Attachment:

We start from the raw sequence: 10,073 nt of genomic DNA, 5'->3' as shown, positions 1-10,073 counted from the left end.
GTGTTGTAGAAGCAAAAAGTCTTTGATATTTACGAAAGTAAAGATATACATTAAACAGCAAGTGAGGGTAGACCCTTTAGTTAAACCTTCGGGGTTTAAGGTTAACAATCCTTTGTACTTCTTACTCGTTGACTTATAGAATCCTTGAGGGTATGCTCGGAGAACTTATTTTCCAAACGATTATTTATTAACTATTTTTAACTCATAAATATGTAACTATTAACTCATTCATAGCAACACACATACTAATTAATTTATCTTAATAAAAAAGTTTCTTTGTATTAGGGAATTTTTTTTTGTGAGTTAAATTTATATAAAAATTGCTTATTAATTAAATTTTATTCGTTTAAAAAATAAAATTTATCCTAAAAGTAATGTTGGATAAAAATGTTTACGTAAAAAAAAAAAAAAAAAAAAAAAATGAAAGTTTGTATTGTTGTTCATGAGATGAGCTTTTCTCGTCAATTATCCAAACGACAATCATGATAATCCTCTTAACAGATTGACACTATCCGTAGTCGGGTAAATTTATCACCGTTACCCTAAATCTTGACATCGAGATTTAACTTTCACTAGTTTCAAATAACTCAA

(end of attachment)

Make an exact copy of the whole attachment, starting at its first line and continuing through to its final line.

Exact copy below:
We start from the raw sequence: 10,073 nt of genomic DNA, 5'->3' as shown, positions 1-10,073 counted from the left end.
GTGTTGTAGAAGCAAAAAGTCTTTGATATTTACGAAAGTAAAGATATACATTAAACAGCAAGTGAGGGTAGACCCTTTAGTTAAACCTTCGGGGTTTAAGGTTAACAATCCTTTGTACTTCTTACTCGTTGACTTATAGAATCCTTGAGGGTATGCTCGGAGAACTTATTTTCCAAACGATTATTTATTAACTATTTTTAACTCATAAATATGTAACTATTAACTCATTCATAGCAACACACATACTAATTAATTTATCTTAATAAAAAAGTTTCTTTGTATTAGGGAATTTTTTTTTGTGAGTTAAATTTATATAAAAATTGCTTATTAATTAAATTTTATTCGTTTAAAAAATAAAATTTATCCTAAAAGTAATGTTGGATAAAAATGTTTACGTAAAAAAAAAAAAAAAAAAAAAAAATGAAAGTTTGTATTGTTGTTCATGAGATGAGCTTTTCTCGTCAATTATCCAAACGACAATCATGATAATCCTCTTAACAGATTGACACTATCCGTAGTCGGGTAAATTTATCACCGTTACCCTAAATCTTGACATCGAGATTTAACTTTCACTAGTTTCAAATAACTCAA